“Meeting these goals will likely be a challenge. In fact, after a temporary pause in the middle of this decade, global CO2 emissions are again on the rise and reached a new high in 2018.”

“The second reason to expect ongoing climate change is past greenhouse gas emissions. Even if current emissions were actually to reach net zero in the next few years, climate scientists indicate that emissions that are already in the atmosphere are likely to warm the earth for decades to come.” 

Impacts on urban infrastructure: 

“High temperatures can make road surfaces and rails buckle and can disrupt aviation by making some airports unusable. Winds and storms can cause power outages and destabilize bridges. Flooding can wash away rails and roads, destroy communications systems, overwhelm drainage systems and contaminate drinking water. Forest fires can disrupt economic activity and cause massive economic and personal losses.”

Other key findings in the report: 

“Bearing in mind the many uncertainties about the timing, scope and magnitude of climate change, we note that the potential negative consequences could include:”

More frequent, more intense and longer-lasting heatwaves that harm human health, especially among vulnerable populations, reduce productivity, disrupt economic activity and hurt agriculture. According to the IPCC, it is “virtually certain” that there will be more frequent hot and fewer cold extreme temperature days, and it is “very likely” that heat waves will occur with higher frequency and longer duration, particularly in the tropics. Higher surface temperatures could exacerbate the warming process by causing permafrost to melt, releasing further methane and CO2 into the atmosphere.

More frequent destructive weather events, including storms, winds, flooding and fires. Some regions could see more precipitation, and tropical cyclones bringing heavy rain and winds could become more frequent or more intense (or both). The maps below show (in shades of blue) our estimates of how flooding could affect some of the world’s major coastal cities, including New York, Tokyo and Lagos. Other major low-lying coastal or already flood-prone cities include Shanghai, Dhaka, Mumbai and Karachi – each of which has a population of 15 million people or more (see Exhibits 7 and 8 below and Appendix B for our methodology). Yet in other areas, droughts are projected to become more frequent and more intense.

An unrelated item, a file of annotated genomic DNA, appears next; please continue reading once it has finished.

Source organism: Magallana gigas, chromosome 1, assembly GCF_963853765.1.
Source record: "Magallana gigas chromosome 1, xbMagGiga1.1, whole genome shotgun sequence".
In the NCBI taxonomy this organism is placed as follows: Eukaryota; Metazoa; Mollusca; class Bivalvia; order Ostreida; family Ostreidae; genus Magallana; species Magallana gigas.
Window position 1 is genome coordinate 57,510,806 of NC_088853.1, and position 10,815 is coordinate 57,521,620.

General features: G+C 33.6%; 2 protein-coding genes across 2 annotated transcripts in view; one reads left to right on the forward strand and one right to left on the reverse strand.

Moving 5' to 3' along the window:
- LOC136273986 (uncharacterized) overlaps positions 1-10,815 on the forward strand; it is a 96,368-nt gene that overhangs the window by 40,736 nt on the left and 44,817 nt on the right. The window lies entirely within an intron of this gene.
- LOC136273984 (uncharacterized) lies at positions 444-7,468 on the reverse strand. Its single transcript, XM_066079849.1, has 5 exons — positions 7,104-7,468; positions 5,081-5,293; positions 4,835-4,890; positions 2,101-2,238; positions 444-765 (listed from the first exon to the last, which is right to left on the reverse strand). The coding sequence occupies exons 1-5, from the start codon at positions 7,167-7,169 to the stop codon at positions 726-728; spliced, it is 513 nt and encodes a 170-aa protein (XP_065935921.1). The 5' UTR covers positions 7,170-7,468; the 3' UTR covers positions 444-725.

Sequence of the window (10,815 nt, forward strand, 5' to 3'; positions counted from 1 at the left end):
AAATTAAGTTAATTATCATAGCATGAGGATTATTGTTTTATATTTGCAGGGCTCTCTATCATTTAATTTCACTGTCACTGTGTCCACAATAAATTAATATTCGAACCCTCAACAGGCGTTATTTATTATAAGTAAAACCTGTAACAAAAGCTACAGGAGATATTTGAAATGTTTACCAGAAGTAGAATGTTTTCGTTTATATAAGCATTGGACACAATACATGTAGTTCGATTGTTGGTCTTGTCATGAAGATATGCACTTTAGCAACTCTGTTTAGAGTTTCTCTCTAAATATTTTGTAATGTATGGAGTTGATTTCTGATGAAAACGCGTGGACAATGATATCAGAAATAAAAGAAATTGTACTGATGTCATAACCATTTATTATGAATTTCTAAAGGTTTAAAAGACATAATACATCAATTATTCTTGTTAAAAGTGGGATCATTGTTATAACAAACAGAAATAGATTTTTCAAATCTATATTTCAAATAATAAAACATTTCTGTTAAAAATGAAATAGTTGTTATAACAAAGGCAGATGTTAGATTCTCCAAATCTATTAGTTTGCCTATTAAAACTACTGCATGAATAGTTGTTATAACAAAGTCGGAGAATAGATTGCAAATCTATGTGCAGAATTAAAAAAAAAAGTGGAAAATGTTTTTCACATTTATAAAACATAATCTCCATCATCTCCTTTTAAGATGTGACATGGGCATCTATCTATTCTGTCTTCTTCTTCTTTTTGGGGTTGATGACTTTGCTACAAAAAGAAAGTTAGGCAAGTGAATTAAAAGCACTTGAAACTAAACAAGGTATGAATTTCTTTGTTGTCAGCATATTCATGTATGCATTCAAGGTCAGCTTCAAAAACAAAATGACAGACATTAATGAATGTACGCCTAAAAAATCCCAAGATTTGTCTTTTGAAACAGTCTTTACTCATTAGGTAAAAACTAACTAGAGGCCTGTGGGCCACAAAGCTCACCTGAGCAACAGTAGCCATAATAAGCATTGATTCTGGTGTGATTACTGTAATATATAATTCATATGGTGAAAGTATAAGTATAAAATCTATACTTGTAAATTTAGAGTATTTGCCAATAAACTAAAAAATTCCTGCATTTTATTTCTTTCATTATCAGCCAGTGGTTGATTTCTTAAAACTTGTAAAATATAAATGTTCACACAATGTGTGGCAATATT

Changing disease patterns, which could adversely affect human health. Warmer temperatures could cause disease vectors to migrate from the tropics to regions where people have less immunity; this is true not only for viruses like malaria and dengue fever but also for water-borne and food-borne diseases. Air pollution and increased ground-level ozone could also increase occurrences of asthma and respiratory diseases.

Shifting agricultural patterns, affecting the availability of food. Warmer temperatures and shifting precipitation patterns could reduce yields and nutritional quality as well change growing seasons and agricultural zones around the world. Livestock could be affected by higher temperatures and reduced water supplies. Ocean acidification is likely to put stress on aquatic populations and affect current fishing patterns. Some of these changes are already underway. Some climate scientists, for example, estimate that coral reefs will be all but extinct over the course of the century due to ocean acidification.

Pressure on the availability and quality of water, with widespread potential consequences. The World Health Organization (WHO) estimates that half of the world’s population will live in water-stressed areas as soon as 2025. Even in non-stressed areas, the quality of surface water could deteriorate as more rain and storms drive erosion and the release of toxins. These dynamics could affect everything from the availability of drinking water for people to a shortage of water for livestock and crops (with negative effects for the food supply) to decreases in hydroelectric power generation (which itself is expected to play a role in countering carbon accumulation over the long term).

Eddie Burkhalter is a reporter at the Alabama Political Reporter. You can email him at [email protected] or reach him via Twitter.

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State shuts down flounder harvest in November

Fishermen can resume harvesting flounders Dec. 1, 2020, at 12:01 a.m.

Brandon Moseley

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(STOCK PHOTO)